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Halfway War Memorial

A Grade II Listed Building in Mosborough, Sheffield

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Latitude: 53.3278 / 53°19'40"N

Longitude: -1.3467 / 1°20'48"W

OS Eastings: 443610

OS Northings: 381407

OS Grid: SK436814

Mapcode National: GBR MY1Y.7S

Mapcode Global: WHDDY.8MZ6

Entry Name: Halfway War Memorial

Listing Date: 20 February 2019

Grade: II

Source: Historic England

Source ID: 1462466

Location: Sheffield, S20

County: Sheffield

Electoral Ward/Division: Mosborough

Parish: Non Civil Parish

Built-Up Area: Sheffield

Traditional County: Derbyshire

Lieutenancy Area (Ceremonial County): South Yorkshire


War memorial commemorating the First World War and Second World War, 1922, to designs by Mr H W Roberts of Sheffield.


War memorial commemorating the First World War and Second World War, 1922, to designs by Mr H W Roberts of Sheffield.

MATERIALS: Darley Dale stone.

PLAN: a cross set on a square pedestal standing on a three-stepped base.

DESCRIPTION: the war memorial stands on the north side of Station Road opposite Halfway Nursery Infant School. It takes the form of a stone Celtic wheel cross on a collared shaft with a moulded foot set on a high pedestal. The front, south face of the cross head has a central boss with the raised dates 1914 1918 on the horizontal arms. The south face of the cross shaft has a relief carving of two rifles, a flag, flowers and foliage bound with ribbon. The faces of the moulded foot have relief-carved panels of a field gun enclosed by a wreath. The cross is set on a high pedestal with an egg and dart cornice and a moulded foot, which stands on three square steps. The south face of the pedestal bears an incised inscription painted black, which reads ERECTED TO THE HONOURED MEMORY / OF THE / MEN OF THIS VILLAGE WHO GAVE / THEIR LIVES IN THE GREAT WAR / 1914 – 1918. Beneath are 20 names. The moulded foot has the dates 1939 1945 with one name between. It is unclear whether this name is a casualty of the First World War or the Second World War, but it is likely to be the former as the 1922 news article on the unveiling states that the memorial was inscribed with 21 names. The south face of the top step is inscribed with the names of five casualties of the Second World War.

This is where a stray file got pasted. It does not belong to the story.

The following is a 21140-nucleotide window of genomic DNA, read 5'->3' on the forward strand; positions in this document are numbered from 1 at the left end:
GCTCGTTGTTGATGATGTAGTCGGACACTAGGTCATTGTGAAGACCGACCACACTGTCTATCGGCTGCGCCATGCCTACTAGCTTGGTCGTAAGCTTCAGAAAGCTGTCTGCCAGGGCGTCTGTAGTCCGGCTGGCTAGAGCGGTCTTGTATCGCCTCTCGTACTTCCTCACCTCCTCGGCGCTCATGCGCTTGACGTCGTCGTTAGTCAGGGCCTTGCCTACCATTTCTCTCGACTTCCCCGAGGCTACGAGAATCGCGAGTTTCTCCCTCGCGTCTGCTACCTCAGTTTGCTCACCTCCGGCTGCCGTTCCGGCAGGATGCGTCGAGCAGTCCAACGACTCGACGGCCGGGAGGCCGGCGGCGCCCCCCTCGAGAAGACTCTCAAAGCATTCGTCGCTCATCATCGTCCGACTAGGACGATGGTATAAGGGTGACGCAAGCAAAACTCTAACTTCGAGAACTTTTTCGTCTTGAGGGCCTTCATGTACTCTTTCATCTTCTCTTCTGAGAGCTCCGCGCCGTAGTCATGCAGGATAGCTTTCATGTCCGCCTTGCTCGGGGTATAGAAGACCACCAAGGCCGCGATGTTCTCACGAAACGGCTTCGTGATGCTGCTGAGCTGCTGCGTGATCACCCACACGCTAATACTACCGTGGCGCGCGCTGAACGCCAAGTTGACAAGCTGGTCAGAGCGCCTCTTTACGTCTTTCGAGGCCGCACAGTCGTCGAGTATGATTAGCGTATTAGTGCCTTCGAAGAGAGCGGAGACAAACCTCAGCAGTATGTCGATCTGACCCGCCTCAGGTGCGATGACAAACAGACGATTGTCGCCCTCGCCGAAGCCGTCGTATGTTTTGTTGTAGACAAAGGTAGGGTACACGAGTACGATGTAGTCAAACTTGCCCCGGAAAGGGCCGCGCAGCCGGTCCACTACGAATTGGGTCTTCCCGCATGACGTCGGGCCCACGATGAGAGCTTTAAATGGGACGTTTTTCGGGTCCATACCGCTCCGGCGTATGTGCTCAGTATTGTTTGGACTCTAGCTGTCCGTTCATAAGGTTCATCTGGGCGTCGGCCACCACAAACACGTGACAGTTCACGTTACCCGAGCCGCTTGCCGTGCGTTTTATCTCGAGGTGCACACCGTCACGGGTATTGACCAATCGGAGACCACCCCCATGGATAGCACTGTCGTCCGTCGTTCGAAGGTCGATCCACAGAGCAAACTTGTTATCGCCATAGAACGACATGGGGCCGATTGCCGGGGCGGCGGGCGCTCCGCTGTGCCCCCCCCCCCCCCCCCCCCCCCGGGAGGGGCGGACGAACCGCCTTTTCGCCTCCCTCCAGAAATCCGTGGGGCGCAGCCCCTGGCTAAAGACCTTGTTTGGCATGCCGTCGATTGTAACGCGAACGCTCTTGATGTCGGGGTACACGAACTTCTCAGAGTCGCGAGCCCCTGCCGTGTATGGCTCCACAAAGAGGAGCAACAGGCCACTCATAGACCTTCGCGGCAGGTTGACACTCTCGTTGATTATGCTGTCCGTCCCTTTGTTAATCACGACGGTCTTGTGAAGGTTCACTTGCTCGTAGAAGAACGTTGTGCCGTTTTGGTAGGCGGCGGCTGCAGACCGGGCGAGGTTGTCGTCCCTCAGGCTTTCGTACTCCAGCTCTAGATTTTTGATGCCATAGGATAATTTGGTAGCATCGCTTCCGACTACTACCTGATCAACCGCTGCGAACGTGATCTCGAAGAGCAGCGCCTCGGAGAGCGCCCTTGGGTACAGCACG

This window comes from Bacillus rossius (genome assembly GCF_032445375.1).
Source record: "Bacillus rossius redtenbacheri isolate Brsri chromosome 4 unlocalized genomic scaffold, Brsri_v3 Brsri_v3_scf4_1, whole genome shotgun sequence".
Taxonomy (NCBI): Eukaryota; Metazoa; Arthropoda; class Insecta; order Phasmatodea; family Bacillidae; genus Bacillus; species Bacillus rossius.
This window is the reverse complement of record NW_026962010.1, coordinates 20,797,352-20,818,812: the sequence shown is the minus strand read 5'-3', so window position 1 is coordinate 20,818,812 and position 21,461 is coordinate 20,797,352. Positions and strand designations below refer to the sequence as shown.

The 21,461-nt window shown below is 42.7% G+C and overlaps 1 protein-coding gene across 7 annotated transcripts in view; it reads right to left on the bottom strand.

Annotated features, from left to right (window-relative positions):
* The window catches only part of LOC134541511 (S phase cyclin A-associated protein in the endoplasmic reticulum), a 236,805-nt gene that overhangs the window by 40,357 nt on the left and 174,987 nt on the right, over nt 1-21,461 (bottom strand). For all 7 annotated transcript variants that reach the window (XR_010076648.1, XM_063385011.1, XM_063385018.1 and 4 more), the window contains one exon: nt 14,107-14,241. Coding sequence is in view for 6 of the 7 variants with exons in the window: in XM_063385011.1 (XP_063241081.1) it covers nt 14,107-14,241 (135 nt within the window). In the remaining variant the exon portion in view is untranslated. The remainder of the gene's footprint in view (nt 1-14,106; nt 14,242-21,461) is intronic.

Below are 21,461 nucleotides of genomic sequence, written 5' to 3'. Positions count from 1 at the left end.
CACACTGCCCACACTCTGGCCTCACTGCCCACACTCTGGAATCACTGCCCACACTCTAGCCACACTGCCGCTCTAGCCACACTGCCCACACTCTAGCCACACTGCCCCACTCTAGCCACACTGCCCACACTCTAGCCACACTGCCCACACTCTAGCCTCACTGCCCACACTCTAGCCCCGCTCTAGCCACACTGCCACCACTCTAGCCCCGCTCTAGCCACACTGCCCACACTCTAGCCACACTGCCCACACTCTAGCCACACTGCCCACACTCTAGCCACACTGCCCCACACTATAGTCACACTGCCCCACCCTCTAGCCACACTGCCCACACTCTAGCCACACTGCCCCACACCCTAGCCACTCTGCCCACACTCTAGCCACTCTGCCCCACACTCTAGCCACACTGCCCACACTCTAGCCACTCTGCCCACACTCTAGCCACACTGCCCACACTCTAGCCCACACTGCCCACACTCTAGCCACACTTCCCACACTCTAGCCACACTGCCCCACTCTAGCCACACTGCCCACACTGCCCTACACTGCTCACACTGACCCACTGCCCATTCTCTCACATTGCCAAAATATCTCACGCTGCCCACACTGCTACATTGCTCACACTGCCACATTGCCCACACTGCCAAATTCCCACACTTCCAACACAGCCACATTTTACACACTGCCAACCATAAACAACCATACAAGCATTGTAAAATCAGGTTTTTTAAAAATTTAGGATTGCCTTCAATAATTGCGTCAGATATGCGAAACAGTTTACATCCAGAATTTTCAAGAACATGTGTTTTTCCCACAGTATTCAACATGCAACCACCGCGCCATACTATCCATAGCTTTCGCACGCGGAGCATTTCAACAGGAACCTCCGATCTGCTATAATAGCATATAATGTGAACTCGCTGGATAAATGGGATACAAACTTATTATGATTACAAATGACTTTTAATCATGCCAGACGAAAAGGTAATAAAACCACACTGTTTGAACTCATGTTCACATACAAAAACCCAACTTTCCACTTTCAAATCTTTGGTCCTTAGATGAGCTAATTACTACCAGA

The aftermath of the First World War saw the biggest single wave of public commemoration ever with tens of thousands of memorials erected across England, both as a result of the huge impact the loss of three quarters of a million British lives had on communities and the official policy of not repatriating the dead, which meant that the memorials provided the main focus of the grief felt at this great loss.

One such war memorial was raised at Halfway as a permanent testament to the sacrifice made by members of the local community who lost their lives in the First World War.

Fundraising efforts for a war memorial for the men of Halfway had commenced by November 1919. By 22 July 1921, £200 had been raised and tenders were invited for the design of the memorial. Although the War Memorial Committee had decided upon the school playground as the preferred site for the memorial, permission to erect the memorial there was refused. On 19 September 1921 Mr E Peat and Mr P P Hudson offered an alternative piece of land directly opposite the school, which was accepted by the committee. In November 1921 local residents were encouraged to put forward the names of fallen residents for inclusion on the memorial. Work commenced in April 1922 to designs by Mr H W Roberts of Sheffield. Unveiling took place in June 1922 with the honours performed by Mrs E Peat and the dedication undertaken by the Rector of Eckington, the Revd W R Hewson.

Following the Second World War the names of casualties of that conflict were added to the memorial, including one woman, Cissie Woodward, about whom little is known.

Reasons for Listing

Halfway War Memorial commemorating the First World War and Second World War, 1922 to designs by H W Roberts of Sheffield, is listed at Grade II for the following principal reasons:

Historic interest:
* as an eloquent witness to the tragic impact of world events on the local events on the local community, and the sacrifices it made in the First World War and the Second World War.

Architectural interest:
* a dignified and attractive memorial in the form of a Celtic cross in Darley Dale stone with relief carvings set on a high pedestal, providing a fitting tribute to the lives lost.

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